Editorial: More attention needed for male body image issues
Published: Monday, November 7, 2011
Updated: Friday, August 23, 2013 16:08
Ideal body image is a controversial subject that has recently inundated popular media. From impressing weight standards on supermodels and adjusting BMI analyses for health standards, to implementing social measures such as the Dove Campaign for Real Beauty and Fat Talk Free Week, it is clear that a stand is being made against negative female body image and bad self esteem. But this movement to remove negative body image stigma from women is also a negligent campaign. Amidst the focus on women's health, we have ignored men's health, especially when discussing body image.
Men, and teenage boys, are not immune to feeling dissatisfaction with their bodies. And while there is an extensive battery of literature and studies on eating disorders in women, relatively few studies focus on the prevalence of anorexia, bulimia, binge eating disorders and muscle dysmorphia or body dysmorphic disorder in men. Considering the overly-bulked-up G.I. Joe ideal that is the corollary to Barbie for young girls, we do men and boys a disservice by ignoring that they, too, can struggle with their image and cause themselves harm because of it. From the "average Joe" to the elite athlete, men need to see images in the media that emphasize health over some dehumanized, objectified ideal. People complain about what the image of a Victoria's Secret model can do to a young girl's or woman's self esteem and perception of herself and her own beauty. The same can be said about what the image of an Abercrombie model's physique does to a young boy's perception of masculinity, and what constitutes a "good-enough" physique.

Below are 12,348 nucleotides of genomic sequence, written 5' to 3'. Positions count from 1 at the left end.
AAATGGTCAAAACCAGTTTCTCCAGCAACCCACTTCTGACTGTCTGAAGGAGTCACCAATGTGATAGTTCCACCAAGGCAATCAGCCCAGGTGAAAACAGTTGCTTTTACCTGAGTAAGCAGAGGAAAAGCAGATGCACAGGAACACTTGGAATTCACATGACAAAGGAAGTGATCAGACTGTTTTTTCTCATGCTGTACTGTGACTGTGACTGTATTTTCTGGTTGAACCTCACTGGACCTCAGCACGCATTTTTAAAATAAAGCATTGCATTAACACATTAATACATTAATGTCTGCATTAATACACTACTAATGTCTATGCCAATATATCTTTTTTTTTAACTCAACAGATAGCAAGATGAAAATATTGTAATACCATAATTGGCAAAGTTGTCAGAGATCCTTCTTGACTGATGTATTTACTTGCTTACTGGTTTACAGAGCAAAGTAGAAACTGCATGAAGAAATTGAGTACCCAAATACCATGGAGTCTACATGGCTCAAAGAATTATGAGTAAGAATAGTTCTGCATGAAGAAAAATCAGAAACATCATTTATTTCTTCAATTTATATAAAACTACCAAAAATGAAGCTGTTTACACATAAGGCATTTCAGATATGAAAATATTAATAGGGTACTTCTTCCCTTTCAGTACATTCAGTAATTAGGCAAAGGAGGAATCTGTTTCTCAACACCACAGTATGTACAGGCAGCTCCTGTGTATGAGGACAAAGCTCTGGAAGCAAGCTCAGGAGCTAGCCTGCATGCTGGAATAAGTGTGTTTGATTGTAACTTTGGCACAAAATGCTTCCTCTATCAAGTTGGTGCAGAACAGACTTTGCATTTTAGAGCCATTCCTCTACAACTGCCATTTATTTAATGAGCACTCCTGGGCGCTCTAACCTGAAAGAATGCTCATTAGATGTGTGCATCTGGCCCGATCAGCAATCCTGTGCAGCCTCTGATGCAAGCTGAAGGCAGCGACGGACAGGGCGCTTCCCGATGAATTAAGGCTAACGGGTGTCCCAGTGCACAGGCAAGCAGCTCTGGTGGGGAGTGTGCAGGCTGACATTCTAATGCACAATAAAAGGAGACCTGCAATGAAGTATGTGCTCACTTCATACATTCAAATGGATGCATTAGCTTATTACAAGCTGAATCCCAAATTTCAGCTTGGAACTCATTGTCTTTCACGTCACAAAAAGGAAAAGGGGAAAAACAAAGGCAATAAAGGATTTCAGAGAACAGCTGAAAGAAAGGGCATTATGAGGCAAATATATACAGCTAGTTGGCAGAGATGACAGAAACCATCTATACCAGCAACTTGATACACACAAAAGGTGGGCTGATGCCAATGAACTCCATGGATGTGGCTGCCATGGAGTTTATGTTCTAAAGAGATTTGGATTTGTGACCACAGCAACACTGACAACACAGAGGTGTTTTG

It is not only through advertising that young men and boys are affected by an unhealthy message regarding their bodies. Anyone who has watched a wrestler train can attest to the pains young men undertake to gain or lose weight. Weightlifting, bodybuilding, football, boxing, crew, swimming, cross country, track and gymnastics, to name a few, have long perpetuated a tradition of encouraging drastic weight cutting and gaining to achieve an athletic advantage or aesthetic, even though it is a practice frowned upon by the medical field and athletic governing bodies. A study done through the Ohio State University Medicine Center also found that athletes in who participate in "lean" sports such as track, cross-country or swimming and diving show higher occurrences of symptoms of eating disorders, such as binging and purging. Pressure to perform well while aspiring to a certain image of masculinity can create a vicious cycle of bad nutrition and disordered eating, detrimental exercise habits, potential substance abuse and bad self-esteem in men.
We need to consider the Adonis complex with the same gravitas given to anorexia in women. The research may be less developed, but as the condition persists, the medical field is catching up to addressing it. Society needs to do the same.